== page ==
Wednesday, June 9, 1999 Published at 13:48 GMT 14:48 UK
Stones set London ablaze
London's Shepherd's Bush Empire played host to the Rolling Stones
Fans of the Rolling Stones had a rare treat when the legendary band set west London ablaze.
And despite being the oldest rockers in town - with a combined age of more than 250 - the promise of a mini-concert in a small venue had the fans desperate for tickets.
Outside, die hard fans who didn't get tickets in advance came along anyway.
Some reportedly even paid up to £1,000 for a last minute chance to see the band.
Worth the wait
But whatever the price, most seemed to think the Stones gave a one million dollar performance.
"I've never seen them so close before. I've been many times, the first in 1969, but this was brilliant - out of this world," said just one satisfied customer.
Many others agreed, as the sound of "brilliant" and "electric" resounded outside the venue at the close of the show.
Tickets for their next concerts at Wembley on Friday and Saturday sold out nearly two years ago.
Music journalist Rick Sky believes the Stones are the greatest band in the world - and always have been.
"They still play great music and that's the bottom line. People still go to see them and not just people of their age but young ones as well," he said.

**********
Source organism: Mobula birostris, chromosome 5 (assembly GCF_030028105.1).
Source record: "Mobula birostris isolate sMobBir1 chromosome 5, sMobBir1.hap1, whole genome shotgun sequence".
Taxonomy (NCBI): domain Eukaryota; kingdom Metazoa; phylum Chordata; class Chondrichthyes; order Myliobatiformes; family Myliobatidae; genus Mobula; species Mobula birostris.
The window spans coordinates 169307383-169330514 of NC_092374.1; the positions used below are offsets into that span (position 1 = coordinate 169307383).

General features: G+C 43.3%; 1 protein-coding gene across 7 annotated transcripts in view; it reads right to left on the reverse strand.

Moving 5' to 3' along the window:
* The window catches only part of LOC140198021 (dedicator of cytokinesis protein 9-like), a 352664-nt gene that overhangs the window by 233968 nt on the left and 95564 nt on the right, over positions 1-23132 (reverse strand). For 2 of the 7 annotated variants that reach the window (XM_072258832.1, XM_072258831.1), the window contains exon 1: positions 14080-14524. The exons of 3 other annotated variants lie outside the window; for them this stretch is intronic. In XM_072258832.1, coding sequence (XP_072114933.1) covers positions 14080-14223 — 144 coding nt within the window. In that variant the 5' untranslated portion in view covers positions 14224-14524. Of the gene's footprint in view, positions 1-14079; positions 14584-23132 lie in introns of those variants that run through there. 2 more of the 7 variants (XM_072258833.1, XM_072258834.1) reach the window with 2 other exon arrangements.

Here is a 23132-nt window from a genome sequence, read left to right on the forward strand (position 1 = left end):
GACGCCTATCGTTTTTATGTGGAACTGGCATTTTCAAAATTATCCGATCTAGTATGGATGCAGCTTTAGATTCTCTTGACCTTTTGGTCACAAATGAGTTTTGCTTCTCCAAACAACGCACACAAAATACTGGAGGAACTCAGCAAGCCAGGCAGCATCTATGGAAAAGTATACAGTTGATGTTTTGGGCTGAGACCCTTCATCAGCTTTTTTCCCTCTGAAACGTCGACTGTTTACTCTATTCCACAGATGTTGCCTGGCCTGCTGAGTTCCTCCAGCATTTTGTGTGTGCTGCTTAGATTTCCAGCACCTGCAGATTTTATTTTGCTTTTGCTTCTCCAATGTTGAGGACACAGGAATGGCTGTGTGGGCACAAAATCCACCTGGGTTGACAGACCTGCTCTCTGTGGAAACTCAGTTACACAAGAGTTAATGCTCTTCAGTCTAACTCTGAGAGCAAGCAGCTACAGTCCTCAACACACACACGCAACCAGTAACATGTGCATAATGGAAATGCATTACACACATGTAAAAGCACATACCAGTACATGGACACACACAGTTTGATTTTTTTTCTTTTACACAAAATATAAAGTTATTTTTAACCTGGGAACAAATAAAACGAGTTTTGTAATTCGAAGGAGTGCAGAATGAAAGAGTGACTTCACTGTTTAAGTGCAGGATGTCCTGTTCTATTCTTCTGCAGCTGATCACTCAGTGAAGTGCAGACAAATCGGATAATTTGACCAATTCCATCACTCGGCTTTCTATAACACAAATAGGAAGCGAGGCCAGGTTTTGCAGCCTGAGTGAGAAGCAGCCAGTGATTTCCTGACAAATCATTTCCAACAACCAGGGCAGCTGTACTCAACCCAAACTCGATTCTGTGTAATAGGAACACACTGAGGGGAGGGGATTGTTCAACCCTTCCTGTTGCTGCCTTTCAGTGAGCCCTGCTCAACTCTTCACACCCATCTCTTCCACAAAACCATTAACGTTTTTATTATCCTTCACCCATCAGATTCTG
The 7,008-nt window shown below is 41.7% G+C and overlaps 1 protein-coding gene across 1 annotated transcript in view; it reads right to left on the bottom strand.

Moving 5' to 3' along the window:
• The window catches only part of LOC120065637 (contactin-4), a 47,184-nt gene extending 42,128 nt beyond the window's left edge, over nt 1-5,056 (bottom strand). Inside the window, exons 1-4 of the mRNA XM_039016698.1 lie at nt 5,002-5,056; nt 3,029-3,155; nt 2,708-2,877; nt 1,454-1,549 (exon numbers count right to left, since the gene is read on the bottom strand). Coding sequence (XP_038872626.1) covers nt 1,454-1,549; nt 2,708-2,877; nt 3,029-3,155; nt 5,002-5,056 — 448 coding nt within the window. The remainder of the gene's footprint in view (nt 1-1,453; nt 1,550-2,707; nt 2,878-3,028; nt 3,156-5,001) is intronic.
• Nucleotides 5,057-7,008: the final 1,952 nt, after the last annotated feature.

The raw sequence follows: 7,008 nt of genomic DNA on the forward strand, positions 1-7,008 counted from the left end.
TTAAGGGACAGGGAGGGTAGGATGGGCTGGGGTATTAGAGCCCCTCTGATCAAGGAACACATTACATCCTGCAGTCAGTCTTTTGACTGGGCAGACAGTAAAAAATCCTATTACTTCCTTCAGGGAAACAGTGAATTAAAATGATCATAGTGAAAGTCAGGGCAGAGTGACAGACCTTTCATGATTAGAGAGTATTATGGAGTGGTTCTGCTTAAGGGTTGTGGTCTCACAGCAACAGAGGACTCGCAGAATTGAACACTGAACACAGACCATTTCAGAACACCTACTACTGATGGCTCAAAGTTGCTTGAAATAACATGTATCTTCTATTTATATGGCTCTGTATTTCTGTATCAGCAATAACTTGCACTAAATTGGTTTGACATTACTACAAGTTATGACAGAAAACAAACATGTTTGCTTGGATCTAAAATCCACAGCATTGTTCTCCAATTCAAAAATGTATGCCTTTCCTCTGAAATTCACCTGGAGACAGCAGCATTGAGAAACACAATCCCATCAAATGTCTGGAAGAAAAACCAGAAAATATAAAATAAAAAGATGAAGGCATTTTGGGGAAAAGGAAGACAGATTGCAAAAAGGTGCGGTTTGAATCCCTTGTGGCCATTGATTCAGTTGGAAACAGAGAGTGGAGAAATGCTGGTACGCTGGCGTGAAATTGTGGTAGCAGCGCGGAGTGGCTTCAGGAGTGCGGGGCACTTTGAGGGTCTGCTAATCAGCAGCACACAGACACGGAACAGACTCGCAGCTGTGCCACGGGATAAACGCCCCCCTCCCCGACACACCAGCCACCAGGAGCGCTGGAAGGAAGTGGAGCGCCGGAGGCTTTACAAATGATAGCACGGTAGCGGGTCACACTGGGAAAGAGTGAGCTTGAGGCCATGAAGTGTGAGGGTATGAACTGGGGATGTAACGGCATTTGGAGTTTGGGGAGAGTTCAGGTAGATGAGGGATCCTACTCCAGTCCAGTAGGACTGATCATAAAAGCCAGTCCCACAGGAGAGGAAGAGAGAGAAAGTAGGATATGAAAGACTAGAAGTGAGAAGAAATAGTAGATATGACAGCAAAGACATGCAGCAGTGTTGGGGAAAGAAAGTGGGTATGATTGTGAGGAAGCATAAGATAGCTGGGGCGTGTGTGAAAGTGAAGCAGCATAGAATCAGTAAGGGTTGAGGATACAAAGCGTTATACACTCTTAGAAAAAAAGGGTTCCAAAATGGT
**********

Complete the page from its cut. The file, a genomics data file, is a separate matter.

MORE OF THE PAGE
But Julian Rolfe, news editor of Mixmag is less enthusiastic. He says the Stones, though still able to draw the crowds, have little place on today's music scene.
"They haven't made a decent song for the best part of a quarter of a century and the whole thing is really little more than a cabaret and a circus. There are many more bands now who are more exciting and relevant," he said.
Their last UK tour was in 1995. Frontman Mick Jagger told the audience in the Scottish capital: "We haven't played in Britain for many, many years.
"We think it's fantastic that you waited so long for us to come back here and it's brilliant. We really appreciate it."
They also performed at Don Valley Stadium in Sheffield last Sunday night.
The dates were originally scheduled for August 1998, but were postponed after claims that tax reforms would leave them with a bill of £12m.
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